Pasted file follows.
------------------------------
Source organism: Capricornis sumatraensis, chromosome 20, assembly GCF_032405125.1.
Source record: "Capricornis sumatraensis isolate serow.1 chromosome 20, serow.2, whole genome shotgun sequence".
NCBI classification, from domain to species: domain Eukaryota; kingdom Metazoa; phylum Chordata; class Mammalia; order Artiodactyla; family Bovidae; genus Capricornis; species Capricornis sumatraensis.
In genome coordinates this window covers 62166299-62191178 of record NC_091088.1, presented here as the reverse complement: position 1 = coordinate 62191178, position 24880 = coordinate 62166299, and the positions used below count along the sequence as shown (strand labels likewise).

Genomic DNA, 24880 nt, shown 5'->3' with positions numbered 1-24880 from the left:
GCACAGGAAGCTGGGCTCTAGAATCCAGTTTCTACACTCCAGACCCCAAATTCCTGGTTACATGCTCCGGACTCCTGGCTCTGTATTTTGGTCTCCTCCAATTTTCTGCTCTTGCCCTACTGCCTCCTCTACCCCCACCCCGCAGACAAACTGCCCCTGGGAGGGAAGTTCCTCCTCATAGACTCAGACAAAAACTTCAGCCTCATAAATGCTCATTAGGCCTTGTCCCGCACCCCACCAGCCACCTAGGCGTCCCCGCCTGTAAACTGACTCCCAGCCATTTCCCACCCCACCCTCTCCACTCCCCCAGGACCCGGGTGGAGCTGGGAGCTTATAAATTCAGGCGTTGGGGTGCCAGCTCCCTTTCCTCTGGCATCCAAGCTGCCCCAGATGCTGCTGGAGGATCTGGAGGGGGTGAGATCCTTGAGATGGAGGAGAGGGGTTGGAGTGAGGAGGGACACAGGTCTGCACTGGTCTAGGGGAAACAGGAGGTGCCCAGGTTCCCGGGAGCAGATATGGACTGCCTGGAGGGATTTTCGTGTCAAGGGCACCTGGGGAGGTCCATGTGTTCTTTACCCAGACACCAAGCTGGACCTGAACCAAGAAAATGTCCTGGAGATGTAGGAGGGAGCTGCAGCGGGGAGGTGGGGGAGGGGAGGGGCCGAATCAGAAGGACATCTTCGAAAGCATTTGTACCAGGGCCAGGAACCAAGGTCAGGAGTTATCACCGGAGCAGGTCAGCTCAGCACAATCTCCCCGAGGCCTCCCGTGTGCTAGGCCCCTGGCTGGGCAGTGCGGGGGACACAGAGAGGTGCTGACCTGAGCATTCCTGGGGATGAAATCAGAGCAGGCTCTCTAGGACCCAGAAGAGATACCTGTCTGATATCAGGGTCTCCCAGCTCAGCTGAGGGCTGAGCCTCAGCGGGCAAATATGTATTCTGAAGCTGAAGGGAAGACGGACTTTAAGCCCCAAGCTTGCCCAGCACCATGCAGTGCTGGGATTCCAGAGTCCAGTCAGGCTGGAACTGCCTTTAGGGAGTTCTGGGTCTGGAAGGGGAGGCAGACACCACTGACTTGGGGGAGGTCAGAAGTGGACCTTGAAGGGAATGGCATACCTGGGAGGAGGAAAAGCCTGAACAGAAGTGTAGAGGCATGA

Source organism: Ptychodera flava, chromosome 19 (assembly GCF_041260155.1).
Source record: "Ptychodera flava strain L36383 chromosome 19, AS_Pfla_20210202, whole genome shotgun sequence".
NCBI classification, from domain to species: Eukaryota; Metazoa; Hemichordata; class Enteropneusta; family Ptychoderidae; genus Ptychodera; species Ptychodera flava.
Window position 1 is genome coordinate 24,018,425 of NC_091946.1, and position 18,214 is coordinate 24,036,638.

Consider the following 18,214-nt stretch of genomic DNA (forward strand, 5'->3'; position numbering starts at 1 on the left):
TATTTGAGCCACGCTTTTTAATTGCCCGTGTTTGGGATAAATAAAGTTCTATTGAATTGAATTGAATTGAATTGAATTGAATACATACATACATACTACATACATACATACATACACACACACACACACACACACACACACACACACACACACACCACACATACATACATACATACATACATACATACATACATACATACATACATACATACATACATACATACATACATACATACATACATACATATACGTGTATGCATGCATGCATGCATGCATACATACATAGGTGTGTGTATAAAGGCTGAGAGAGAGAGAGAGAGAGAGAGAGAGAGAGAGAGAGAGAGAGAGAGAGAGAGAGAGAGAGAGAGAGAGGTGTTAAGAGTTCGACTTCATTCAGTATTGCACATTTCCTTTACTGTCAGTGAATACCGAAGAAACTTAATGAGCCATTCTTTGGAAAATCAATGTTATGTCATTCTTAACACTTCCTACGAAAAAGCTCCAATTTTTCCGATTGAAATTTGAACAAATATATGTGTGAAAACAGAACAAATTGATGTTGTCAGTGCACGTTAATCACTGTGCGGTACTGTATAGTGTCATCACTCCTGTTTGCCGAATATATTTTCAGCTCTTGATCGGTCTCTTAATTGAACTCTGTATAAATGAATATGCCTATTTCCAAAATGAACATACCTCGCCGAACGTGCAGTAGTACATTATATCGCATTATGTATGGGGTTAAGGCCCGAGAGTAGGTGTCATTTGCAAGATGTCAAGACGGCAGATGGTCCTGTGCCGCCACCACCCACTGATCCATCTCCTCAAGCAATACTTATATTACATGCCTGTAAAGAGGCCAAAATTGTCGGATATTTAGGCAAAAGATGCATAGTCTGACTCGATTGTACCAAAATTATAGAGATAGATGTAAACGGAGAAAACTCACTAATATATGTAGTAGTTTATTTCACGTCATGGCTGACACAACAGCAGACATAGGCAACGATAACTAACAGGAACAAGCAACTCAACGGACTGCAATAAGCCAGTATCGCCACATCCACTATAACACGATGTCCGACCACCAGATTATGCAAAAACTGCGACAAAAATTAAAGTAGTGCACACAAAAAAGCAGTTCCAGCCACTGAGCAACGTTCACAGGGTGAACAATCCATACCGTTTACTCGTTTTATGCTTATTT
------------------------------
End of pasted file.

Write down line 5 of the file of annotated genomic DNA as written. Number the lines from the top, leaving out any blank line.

Genomic DNA, 24880 nt, shown 5'->3' with positions numbered 1-24880 from the left: